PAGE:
By Cian Molloy - 02 February, 2020
As the UK formally quit the European Union on Friday night at 11pm GMT, the Primate of England and Wales appealed to his fellow citizens to move beyond the divisions that have been evident in many levels of British society.
In the three and a half years since the Brexit referendum in June 2016, when the UK voted by a narrow 52-48% margin to leave the European Union, many have said there has been an increase there in expressions of xenophobia and racism. With the exception of the Irish, all EU citizens have to register with the UK authorities in order to be allowed remain in the country.
In this atmosphere, Cardinal Vincent Nichols, the Archbishop of Westminster, said: “It is important for everyone to renew a commitment to each other through everyday acts of kindness, being good neighbours, welcoming the stranger and caring for the most vulnerable in our society.
“In these ways we contribute to the common good at every level of society, from national politics to individual generosity, particularly for those in greatest hardship and uncertainty.”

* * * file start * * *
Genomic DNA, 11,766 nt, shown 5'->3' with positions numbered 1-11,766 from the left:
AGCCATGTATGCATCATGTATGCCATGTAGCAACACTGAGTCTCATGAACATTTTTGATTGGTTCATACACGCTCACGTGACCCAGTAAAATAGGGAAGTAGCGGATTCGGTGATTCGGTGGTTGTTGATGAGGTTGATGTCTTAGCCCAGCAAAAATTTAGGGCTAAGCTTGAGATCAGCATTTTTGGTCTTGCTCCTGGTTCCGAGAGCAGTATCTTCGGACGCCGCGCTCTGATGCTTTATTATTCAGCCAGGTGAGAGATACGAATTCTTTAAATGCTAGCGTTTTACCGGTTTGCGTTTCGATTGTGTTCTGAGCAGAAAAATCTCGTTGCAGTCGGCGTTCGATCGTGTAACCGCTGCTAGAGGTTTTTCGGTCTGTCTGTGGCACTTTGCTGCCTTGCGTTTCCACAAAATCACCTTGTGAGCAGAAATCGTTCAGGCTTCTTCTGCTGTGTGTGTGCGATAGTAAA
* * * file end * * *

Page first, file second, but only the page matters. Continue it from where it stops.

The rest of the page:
“As Catholics, with all people of good will, we commit ourselves to playing our role in this endeavour.”
Separately, the English and Welsh bishops have also called on the faithful to pray for all those affected by the corona virus infection that broke out in Wuhan, China last month. At present, 110 people, mainly British, but including some Irish citizens are being held for 14 days in quarantine at Arrow Park Hospital in Merseyside since they arrived in Europe from China on Friday.
Bishop Declan Lang of Clifton is the English and Welsh hierarchy’s lead bishop on international affairs. In a statement issued ahead of this weekend, he said: “Please remember in your prayers and at Mass this weekend the people of China, especially the citizens of Wuhan who are living in fear because of the spread of the coronavirus.
“Medical facilities are being stretched to the limit, and there is talk of a shortage of food. Images of empty streets which are normally crowded indicate the seriousness of the situation and the panic felt by all.”